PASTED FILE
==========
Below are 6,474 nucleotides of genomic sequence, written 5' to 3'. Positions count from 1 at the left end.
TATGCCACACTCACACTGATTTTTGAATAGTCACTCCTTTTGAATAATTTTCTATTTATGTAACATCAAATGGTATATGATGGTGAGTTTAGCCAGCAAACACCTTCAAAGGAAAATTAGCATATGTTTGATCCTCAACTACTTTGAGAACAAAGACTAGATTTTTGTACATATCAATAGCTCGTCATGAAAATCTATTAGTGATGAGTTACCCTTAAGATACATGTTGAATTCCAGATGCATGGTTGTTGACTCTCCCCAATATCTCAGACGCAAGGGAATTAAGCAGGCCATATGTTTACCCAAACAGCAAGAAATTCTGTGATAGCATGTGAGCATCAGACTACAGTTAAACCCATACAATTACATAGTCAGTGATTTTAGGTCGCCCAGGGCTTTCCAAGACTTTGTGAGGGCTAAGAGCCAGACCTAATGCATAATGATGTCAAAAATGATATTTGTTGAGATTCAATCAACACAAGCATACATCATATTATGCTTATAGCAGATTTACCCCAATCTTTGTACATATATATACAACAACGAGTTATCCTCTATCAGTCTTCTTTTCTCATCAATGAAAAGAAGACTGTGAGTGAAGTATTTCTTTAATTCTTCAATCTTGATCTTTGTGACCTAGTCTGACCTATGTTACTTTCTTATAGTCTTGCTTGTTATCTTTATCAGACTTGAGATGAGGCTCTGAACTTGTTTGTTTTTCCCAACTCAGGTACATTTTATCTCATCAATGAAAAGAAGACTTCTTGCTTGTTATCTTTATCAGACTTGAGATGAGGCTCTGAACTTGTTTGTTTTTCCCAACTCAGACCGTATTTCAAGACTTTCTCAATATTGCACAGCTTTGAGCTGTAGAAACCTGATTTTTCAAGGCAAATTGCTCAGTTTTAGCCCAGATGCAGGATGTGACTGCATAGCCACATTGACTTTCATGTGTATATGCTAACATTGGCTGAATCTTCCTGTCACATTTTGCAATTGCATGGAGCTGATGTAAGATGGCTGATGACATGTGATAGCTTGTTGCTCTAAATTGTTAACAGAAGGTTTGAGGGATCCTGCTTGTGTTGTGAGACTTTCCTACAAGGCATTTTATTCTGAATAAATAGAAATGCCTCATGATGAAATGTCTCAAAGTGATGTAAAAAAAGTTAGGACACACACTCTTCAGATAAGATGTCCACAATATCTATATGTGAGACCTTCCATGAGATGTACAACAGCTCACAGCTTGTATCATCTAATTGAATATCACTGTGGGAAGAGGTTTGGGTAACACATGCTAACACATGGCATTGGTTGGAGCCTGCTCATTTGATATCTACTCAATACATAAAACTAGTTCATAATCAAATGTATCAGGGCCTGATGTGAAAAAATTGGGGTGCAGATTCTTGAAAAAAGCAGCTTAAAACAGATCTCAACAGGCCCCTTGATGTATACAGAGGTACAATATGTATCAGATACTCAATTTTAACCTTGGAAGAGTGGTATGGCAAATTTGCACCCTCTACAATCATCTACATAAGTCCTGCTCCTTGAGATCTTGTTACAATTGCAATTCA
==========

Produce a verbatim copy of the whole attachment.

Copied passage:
Below are 6,474 nucleotides of genomic sequence, written 5' to 3'. Positions count from 1 at the left end.
TATGCCACACTCACACTGATTTTTGAATAGTCACTCCTTTTGAATAATTTTCTATTTATGTAACATCAAATGGTATATGATGGTGAGTTTAGCCAGCAAACACCTTCAAAGGAAAATTAGCATATGTTTGATCCTCAACTACTTTGAGAACAAAGACTAGATTTTTGTACATATCAATAGCTCGTCATGAAAATCTATTAGTGATGAGTTACCCTTAAGATACATGTTGAATTCCAGATGCATGGTTGTTGACTCTCCCCAATATCTCAGACGCAAGGGAATTAAGCAGGCCATATGTTTACCCAAACAGCAAGAAATTCTGTGATAGCATGTGAGCATCAGACTACAGTTAAACCCATACAATTACATAGTCAGTGATTTTAGGTCGCCCAGGGCTTTCCAAGACTTTGTGAGGGCTAAGAGCCAGACCTAATGCATAATGATGTCAAAAATGATATTTGTTGAGATTCAATCAACACAAGCATACATCATATTATGCTTATAGCAGATTTACCCCAATCTTTGTACATATATATACAACAACGAGTTATCCTCTATCAGTCTTCTTTTCTCATCAATGAAAAGAAGACTGTGAGTGAAGTATTTCTTTAATTCTTCAATCTTGATCTTTGTGACCTAGTCTGACCTATGTTACTTTCTTATAGTCTTGCTTGTTATCTTTATCAGACTTGAGATGAGGCTCTGAACTTGTTTGTTTTTCCCAACTCAGGTACATTTTATCTCATCAATGAAAAGAAGACTTCTTGCTTGTTATCTTTATCAGACTTGAGATGAGGCTCTGAACTTGTTTGTTTTTCCCAACTCAGACCGTATTTCAAGACTTTCTCAATATTGCACAGCTTTGAGCTGTAGAAACCTGATTTTTCAAGGCAAATTGCTCAGTTTTAGCCCAGATGCAGGATGTGACTGCATAGCCACATTGACTTTCATGTGTATATGCTAACATTGGCTGAATCTTCCTGTCACATTTTGCAATTGCATGGAGCTGATGTAAGATGGCTGATGACATGTGATAGCTTGTTGCTCTAAATTGTTAACAGAAGGTTTGAGGGATCCTGCTTGTGTTGTGAGACTTTCCTACAAGGCATTTTATTCTGAATAAATAGAAATGCCTCATGATGAAATGTCTCAAAGTGATGTAAAAAAAGTTAGGACACACACTCTTCAGATAAGATGTCCACAATATCTATATGTGAGACCTTCCATGAGATGTACAACAGCTCACAGCTTGTATCATCTAATTGAATATCACTGTGGGAAGAGGTTTGGGTAACACATGCTAACACATGGCATTGGTTGGAGCCTGCTCATTTGATATCTACTCAATACATAAAACTAGTTCATAATCAAATGTATCAGGGCCTGATGTGAAAAAATTGGGGTGCAGATTCTTGAAAAAAGCAGCTTAAAACAGATCTCAACAGGCCCCTTGATGTATACAGAGGTACAATATGTATCAGATACTCAATTTTAACCTTGGAAGAGTGGTATGGCAAATTTGCACCCTCTACAATCATCTACATAAGTCCTGCTCCTTGAGATCTTGTTACAATTGCAATTCA